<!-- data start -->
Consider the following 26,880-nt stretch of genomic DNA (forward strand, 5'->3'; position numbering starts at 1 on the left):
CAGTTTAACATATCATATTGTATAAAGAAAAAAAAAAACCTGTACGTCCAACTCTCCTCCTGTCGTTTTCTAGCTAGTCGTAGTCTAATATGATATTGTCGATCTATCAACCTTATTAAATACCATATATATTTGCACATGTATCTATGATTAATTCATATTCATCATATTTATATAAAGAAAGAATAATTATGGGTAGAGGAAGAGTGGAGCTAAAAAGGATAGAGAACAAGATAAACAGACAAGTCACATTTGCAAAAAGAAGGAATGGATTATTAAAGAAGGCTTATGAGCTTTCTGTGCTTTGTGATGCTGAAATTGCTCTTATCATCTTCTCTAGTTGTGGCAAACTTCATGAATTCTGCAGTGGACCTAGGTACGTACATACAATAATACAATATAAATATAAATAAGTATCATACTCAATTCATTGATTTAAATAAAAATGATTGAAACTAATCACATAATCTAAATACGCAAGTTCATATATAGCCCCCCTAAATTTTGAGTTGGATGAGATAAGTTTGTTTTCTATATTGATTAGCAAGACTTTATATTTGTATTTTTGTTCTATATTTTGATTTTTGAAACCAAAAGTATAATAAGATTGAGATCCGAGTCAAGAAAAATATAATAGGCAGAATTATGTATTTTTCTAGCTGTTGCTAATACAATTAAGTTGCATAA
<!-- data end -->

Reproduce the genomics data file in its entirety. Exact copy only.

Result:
Consider the following 26,880-nt stretch of genomic DNA (forward strand, 5'->3'; position numbering starts at 1 on the left):
CAGTTTAACATATCATATTGTATAAAGAAAAAAAAAAACCTGTACGTCCAACTCTCCTCCTGTCGTTTTCTAGCTAGTCGTAGTCTAATATGATATTGTCGATCTATCAACCTTATTAAATACCATATATATTTGCACATGTATCTATGATTAATTCATATTCATCATATTTATATAAAGAAAGAATAATTATGGGTAGAGGAAGAGTGGAGCTAAAAAGGATAGAGAACAAGATAAACAGACAAGTCACATTTGCAAAAAGAAGGAATGGATTATTAAAGAAGGCTTATGAGCTTTCTGTGCTTTGTGATGCTGAAATTGCTCTTATCATCTTCTCTAGTTGTGGCAAACTTCATGAATTCTGCAGTGGACCTAGGTACGTACATACAATAATACAATATAAATATAAATAAGTATCATACTCAATTCATTGATTTAAATAAAAATGATTGAAACTAATCACATAATCTAAATACGCAAGTTCATATATAGCCCCCCTAAATTTTGAGTTGGATGAGATAAGTTTGTTTTCTATATTGATTAGCAAGACTTTATATTTGTATTTTTGTTCTATATTTTGATTTTTGAAACCAAAAGTATAATAAGATTGAGATCCGAGTCAAGAAAAATATAATAGGCAGAATTATGTATTTTTCTAGCTGTTGCTAATACAATTAAGTTGCATAA